A thorough and clear commercial cleaning policy not only sets expectations with clients, but it can also save you a lot of headaches down the line.
Imagine you arrive at a new client site for your first day working with them. You’ve brought all of your standard supplies and equipment, but in the cleaning contract, the client has requested specialty products for certain areas. When you get to the site, however, the client has no specialty products for you. They get upset at first until you calmly point out your standard commercial cleaning policy, which states the client must provide any specialty products.
In an ideal world, both parties would understand such information before cleaning starts, but that’s not always the case. That’s why it’s so important to have a commercial cleaning policy in place to make up for any details that might not appear in the cleaning contract.
But what makes a good commercial cleaning policy? How is it different from a contract? Who should read it, and when? What happens if you don’t have one?
While there are many different ways to write a commercial cleaning policy, what’s most important is that you have one. There are two primary reasons for having such a policy. The first is that it outlines for your clients exactly what they can expect from you as their commercial cleaner. The second is that, should a dispute arise, the cleaning policy will be one of the primary tools used to settle it.
To avoid the latter situation, many cleaners choose to attach their policies to the cleaning proposal so that all of the information is in one place. A lot of companies also make their policies available online for easy access anytime. And if you use janitorial management software, that’s another good place to make this information available to employees and clients.
Policies versus proposals
Unlike cleaning proposals, which outline specific jobs for each client, a commercial cleaning policy delves into your standard company practices, such as payment terms, who’s responsible for supplying what, policies around schedule changes and no-shows, and other standard practices that clients will want to know before work starts.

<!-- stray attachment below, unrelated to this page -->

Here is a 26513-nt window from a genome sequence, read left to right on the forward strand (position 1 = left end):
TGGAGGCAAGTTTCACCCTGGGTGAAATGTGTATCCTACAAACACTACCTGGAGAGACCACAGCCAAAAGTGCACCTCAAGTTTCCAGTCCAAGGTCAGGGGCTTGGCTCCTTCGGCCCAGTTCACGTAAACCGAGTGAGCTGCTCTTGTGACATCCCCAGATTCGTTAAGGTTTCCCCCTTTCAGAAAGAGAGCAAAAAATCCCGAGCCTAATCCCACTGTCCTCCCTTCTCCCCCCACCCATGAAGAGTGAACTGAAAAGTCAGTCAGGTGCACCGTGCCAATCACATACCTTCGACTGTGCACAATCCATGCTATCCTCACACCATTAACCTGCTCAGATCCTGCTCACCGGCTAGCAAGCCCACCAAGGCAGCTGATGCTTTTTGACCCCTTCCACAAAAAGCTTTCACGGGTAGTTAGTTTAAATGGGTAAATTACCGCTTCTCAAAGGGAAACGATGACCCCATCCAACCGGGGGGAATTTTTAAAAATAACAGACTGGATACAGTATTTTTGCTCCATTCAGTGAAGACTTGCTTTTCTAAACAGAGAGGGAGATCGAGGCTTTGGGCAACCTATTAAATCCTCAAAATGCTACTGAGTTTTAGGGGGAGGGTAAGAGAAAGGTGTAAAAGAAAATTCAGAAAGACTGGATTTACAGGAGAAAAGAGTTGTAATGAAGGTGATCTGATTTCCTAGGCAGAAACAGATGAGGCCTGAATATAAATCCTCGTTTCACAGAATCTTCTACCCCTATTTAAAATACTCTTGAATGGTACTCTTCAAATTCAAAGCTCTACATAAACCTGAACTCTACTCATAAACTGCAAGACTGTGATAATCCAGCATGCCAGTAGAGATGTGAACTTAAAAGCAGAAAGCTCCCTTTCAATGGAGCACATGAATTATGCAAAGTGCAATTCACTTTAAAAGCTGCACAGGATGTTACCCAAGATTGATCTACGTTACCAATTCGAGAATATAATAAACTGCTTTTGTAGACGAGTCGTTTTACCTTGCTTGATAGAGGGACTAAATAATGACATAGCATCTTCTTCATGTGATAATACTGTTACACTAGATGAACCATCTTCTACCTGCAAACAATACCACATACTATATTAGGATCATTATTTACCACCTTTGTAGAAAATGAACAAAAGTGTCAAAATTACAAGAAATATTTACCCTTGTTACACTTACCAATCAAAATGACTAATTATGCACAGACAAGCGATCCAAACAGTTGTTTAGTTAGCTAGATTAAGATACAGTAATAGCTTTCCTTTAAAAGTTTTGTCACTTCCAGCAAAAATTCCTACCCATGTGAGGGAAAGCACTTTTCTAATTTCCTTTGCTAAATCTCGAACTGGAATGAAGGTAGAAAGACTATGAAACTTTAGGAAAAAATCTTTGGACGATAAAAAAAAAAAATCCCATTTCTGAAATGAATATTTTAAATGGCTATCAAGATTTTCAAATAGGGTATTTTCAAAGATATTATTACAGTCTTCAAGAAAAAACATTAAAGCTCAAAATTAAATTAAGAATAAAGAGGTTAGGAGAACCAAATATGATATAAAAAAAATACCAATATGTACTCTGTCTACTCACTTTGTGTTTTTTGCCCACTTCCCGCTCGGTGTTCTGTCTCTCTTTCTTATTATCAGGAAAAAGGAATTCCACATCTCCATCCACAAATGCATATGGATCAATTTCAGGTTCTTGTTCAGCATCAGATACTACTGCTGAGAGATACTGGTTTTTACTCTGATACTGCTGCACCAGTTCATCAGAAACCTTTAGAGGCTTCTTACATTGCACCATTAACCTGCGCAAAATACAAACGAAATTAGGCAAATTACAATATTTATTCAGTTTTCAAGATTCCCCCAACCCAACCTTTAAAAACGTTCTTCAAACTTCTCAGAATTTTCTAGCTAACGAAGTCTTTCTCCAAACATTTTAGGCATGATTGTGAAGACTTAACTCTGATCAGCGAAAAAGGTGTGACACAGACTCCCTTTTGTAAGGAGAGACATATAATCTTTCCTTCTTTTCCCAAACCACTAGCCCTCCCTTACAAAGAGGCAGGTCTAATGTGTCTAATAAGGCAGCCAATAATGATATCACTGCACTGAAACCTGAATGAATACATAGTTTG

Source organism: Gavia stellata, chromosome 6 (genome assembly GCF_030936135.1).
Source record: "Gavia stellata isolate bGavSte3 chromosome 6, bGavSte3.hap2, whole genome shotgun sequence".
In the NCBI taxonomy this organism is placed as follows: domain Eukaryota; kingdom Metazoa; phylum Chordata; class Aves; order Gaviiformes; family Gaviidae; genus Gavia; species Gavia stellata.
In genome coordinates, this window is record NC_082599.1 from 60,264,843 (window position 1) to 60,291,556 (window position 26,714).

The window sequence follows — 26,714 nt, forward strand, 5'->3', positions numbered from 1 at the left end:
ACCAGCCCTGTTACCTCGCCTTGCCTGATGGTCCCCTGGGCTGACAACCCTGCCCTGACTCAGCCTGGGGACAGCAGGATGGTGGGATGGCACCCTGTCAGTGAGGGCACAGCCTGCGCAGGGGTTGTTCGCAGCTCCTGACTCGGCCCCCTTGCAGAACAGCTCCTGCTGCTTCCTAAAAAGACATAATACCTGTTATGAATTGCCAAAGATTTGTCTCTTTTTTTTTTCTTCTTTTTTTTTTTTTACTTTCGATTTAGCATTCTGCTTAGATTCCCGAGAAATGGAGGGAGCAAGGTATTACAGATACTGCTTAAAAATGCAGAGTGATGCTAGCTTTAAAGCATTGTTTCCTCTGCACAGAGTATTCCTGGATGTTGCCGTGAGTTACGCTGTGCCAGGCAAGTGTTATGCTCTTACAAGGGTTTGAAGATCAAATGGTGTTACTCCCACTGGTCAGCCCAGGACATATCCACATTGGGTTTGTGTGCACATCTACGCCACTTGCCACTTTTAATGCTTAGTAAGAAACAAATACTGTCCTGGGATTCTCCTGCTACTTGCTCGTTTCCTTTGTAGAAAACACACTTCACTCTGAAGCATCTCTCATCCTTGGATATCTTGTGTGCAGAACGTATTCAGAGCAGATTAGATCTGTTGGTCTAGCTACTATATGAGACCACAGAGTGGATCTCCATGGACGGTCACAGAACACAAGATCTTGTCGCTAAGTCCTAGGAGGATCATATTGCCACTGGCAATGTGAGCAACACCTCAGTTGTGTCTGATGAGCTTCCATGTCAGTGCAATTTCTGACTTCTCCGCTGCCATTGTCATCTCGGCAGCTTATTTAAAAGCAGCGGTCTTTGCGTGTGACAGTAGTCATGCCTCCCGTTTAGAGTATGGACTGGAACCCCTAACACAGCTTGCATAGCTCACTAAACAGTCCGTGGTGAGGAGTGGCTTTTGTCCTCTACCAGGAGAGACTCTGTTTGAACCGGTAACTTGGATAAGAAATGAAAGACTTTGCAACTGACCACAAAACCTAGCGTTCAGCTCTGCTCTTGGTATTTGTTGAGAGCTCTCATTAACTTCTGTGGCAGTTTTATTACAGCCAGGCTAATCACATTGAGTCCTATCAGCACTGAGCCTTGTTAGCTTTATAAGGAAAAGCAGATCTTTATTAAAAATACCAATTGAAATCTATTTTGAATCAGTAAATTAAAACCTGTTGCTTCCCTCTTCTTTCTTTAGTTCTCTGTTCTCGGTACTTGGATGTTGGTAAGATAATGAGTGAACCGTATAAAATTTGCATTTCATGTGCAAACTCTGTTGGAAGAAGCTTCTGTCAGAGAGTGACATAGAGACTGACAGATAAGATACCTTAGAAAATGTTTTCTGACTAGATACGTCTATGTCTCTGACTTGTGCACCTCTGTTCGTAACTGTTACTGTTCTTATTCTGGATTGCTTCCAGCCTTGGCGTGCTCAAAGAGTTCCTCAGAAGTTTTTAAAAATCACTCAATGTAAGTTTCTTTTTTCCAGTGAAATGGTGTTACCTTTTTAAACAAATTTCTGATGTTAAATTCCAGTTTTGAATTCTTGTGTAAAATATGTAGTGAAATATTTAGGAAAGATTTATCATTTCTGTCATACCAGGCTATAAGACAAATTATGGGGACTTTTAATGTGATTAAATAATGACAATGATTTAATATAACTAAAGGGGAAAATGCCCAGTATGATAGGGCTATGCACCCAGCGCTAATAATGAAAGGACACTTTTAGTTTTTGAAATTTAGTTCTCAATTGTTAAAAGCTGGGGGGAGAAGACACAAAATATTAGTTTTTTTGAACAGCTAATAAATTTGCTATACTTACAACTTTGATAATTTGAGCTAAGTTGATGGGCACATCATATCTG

Another distinct difference is that while proposals are typically negotiated, changed, amended, and otherwise edited before being signed, a commercial cleaning policy is a standard for your business, very much like a Terms and Conditions section to any contract. The policy isn’t typically negotiated, though you may make minor tweaks in certain cases to obtain business. (A common concession is changing payment terms to better suit a client.) Instead, a client is presented with an acknowledgment form to indicate they’ve read and understood your policy.
Common topics to cover
Every commercial cleaning policy is a little different, but they should all cover roughly the same information. Some of the things you might consider addressing are:
- Office hours and holiday closings
- Payment terms (when payments are expected, coupons, late payments)
- Job site entry
- Reschedules and cancellations
- Any guarantees you provide
- Any non-compete policies
- Liability (for valuables, etc.)
- Any insurance or bonds you carry for everyone’s protection
- Any additional charges that a client may incur
Remember, these are common topics, but not a complete list. You can cover just about anything you think is important, but remember to keep the list focused on practices between your company and the client, not practices within your company. For example, don’t include:
- Hiring practices
- Wage practices
- Code of conduct
- Policies on moving, using, and storing equipment and supplies
- Travel policy (unless the client is paying for it)
- Specific jobs you don’t do (this should be covered in the cleaning proposal)
In short, keep your commercial cleaning policy as succinct as possible without overlooking important issues that could lead to increased liability down the line.
What’s at stake
While it’s not a legal requirement to have a commercial cleaning policy, neglecting this document can become problematic down the line. For example, a dispute may arise about a late notice cancellation. The client may try to refuse to pay a cancellation fee. Without a policy in place, you’ll be hardpressed to force them to pay, whereas a proper policy puts the law on your side.
In fact, failure to have a policy can leave you handling or paying for much more than you’d intended. That’s not because of any legal action, but because if you want to keep a client, you’ll go out of your way to make them happy. Without a policy, that flexibility opens up exponentially, and you’ll either end up biting off more than you can chew, or dropping a client that might otherwise have been a good source of income.
So while a commercial cleaning policy isn’t a requirement, it’s definitely a best practice for running any successful cleaning business.